7 February 2009 - 4:59 pm

Guidelines – Synopses

Here are some guidelines for creating a synopsis, which is part of the standard novel submission package for agents and publishers. Remember that a synopsis is a tool for selling your book – it is a marketing exercise. It is also expected that there will be differences between a synopsis and the final novel, so don’t worry about making it match the novel exactly.

What’s it for?
Most submittees (agents/publishers) will ask for a synopsis, either with the first 1-3 chapters or before seeing any of the novel at all. This is to show that you:

  • Can be professional.
  • Have a whole story (not just the first three chapters), and that you are capable of telling it.
  • Have well-rounded characters.
  • Have a logical and believable plot.

What do I put in it?
A synopsis is not an outline (a breakdown of the story chapter by chapter). It is an overview of your story, and should include the following elements:

  • The story’s progression from beginning to end.
  • The same writing style as the novel (even if the POV or tense are different). Try to make it engaging and interesting to read, not just a list of facts, names and events.
  • The end/twist/denouement. This one is very important: never put in cliffhangers or teasers.
  • All the important details of the story. It’s easy to miss some, so try to make sure that it’s all in there.
  • Motives – for the major characters, give an idea of why they act, as well as what they do.
  • Subplots – and how they link to the main plot.
  • An introductory first paragraph – one that brings in the protagonist, the situation and the main issue/thrust/problem of the story.

This can very widely between agents/publishers – always check with whoever you are submitting to for their exact guidelines. However, here’s an idea of what you should be aiming for:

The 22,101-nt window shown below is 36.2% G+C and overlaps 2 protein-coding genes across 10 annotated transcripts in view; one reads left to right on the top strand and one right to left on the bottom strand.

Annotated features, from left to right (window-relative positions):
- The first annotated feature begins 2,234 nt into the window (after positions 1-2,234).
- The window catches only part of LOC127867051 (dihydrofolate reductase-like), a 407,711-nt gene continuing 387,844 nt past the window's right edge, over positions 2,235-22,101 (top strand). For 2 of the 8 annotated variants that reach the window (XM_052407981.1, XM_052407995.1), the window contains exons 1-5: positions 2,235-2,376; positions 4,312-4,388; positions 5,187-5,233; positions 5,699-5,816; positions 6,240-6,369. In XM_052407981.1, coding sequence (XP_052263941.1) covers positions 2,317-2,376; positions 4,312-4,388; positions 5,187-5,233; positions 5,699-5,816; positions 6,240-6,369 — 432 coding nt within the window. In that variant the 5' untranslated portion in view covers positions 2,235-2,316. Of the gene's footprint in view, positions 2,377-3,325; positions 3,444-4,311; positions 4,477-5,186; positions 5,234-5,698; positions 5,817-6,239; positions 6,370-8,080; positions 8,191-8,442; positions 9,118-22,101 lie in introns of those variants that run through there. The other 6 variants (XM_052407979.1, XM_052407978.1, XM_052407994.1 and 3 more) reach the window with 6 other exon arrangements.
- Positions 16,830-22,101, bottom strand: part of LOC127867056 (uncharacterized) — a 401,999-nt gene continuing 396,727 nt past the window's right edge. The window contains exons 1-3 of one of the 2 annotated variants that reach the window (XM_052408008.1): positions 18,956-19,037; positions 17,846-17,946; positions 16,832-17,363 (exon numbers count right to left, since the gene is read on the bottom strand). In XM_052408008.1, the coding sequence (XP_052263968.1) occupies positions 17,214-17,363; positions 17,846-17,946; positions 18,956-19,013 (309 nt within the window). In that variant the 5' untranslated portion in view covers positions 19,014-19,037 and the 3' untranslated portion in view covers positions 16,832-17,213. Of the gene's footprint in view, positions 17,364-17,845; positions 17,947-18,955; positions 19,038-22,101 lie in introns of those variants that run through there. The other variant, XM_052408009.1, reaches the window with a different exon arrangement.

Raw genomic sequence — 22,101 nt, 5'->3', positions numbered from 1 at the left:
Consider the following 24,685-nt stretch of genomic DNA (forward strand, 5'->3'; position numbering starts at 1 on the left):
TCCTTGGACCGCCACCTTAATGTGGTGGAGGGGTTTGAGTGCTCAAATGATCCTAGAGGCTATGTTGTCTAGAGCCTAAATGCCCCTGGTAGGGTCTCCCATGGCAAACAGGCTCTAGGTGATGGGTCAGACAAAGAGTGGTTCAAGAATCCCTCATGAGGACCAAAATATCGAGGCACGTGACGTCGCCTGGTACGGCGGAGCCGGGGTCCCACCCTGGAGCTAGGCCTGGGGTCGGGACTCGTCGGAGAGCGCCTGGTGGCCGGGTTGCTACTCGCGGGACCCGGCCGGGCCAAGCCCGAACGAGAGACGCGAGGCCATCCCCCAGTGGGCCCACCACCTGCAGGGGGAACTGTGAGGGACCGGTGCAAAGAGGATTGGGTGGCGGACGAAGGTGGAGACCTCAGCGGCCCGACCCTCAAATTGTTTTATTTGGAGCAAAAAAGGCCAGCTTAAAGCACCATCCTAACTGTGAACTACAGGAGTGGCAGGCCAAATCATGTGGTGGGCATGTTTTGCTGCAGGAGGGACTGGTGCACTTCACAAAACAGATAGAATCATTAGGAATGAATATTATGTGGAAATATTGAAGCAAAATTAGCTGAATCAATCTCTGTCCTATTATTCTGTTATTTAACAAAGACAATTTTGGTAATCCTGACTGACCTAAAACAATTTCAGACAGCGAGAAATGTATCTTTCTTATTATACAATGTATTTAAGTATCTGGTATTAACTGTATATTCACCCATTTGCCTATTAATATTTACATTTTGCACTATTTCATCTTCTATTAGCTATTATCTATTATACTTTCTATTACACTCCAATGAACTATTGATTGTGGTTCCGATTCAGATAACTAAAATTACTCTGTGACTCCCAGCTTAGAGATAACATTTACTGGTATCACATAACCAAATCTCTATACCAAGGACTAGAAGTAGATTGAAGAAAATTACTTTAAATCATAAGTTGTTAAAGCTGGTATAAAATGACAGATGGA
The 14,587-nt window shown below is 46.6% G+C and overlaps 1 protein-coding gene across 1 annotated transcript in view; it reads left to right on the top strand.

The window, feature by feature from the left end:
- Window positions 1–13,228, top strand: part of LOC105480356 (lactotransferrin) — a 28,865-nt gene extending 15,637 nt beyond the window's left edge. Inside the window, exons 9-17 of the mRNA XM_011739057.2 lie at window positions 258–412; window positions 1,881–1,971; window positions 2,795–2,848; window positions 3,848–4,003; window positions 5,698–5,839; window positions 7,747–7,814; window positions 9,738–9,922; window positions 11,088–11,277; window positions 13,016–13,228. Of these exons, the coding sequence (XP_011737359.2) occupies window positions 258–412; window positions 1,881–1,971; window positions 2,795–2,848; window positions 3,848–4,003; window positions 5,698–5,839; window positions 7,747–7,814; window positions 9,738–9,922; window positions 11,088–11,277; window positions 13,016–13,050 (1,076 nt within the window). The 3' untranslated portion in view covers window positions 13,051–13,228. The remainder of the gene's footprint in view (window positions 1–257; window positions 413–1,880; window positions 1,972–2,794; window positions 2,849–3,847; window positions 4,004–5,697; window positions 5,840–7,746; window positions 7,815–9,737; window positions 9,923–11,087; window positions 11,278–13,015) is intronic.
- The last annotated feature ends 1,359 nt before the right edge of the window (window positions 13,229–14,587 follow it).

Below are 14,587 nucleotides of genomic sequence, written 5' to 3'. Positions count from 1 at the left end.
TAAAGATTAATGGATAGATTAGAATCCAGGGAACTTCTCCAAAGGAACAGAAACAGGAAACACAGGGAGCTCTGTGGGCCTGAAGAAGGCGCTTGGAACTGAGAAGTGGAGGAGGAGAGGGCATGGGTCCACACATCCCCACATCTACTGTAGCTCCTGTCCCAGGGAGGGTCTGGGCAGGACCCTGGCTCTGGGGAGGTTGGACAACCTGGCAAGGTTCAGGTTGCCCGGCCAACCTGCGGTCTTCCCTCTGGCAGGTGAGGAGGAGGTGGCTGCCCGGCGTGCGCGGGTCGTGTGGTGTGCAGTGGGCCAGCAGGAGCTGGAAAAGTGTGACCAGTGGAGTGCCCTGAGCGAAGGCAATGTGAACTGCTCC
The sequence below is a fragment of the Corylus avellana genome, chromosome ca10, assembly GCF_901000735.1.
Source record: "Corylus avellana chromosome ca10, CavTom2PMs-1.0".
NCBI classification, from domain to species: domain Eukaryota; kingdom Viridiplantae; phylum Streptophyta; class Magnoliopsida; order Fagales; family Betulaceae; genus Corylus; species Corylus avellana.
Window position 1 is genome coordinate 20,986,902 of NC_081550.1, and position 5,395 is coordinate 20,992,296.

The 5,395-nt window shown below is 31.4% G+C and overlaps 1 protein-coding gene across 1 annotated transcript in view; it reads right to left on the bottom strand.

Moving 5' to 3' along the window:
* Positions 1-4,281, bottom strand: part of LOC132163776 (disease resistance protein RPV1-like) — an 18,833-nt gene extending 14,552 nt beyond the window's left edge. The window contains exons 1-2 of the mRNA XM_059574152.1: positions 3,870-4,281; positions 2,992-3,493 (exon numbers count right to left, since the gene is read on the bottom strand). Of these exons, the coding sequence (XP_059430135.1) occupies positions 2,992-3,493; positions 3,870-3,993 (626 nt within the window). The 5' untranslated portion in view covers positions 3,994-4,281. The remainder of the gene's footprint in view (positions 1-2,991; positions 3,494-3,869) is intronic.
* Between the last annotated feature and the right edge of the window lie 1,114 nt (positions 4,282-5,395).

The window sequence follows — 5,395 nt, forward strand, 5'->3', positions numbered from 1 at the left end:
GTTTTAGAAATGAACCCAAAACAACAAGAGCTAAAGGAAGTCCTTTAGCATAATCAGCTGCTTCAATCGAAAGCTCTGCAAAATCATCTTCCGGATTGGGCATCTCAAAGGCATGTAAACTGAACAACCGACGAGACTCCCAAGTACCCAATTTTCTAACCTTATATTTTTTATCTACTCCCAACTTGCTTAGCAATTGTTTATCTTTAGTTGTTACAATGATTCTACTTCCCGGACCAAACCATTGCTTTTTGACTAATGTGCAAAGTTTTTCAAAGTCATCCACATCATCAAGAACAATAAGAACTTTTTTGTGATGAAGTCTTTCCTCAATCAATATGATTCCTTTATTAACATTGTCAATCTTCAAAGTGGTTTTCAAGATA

• Length: 1-2 pages. 
    No more than 2 pages (A4). Changing the margins or font size is cheating (and they will notice this). Some submittees can have wordcount limits, but that is unusual.
  • Spacing: single or double. Usually single should be fine, but some require double-spacing.
  • Paragraphs: space between each one.

These do not vary between agents and are considered non-negotiable industry standard:

  • Point of view: third person.
  • Tense: present.

Things to remember
A synopsis can seem like a chore, but it does serve an important purpose. These things are worth keeping in mind:

  • This is an example of your writing. Let it reflect you properly.
  • Spelling and grammar are important. It does make a difference. Get it proofread, get it right!
  • You are not bound to it! Agents and publishers are aware that stories change as they are worked on, so don’t feel tied to reproducing the exact story in your synopsis. No-one else is expecting you to.

Talks with published authors.
The Creative Writing Coursebook – Paul Magrs, Julia Bell
Teach Yourself How To Write A Blockbuster – Helen Corner and Lee Weatherly
The CWA guidelines for submissions for the Debut Dagger competition

What do you think of this post?
  • Awesome (0)
  • Interesting (0)
  • Useful (0)
  • More pls (0)

Comments are closed!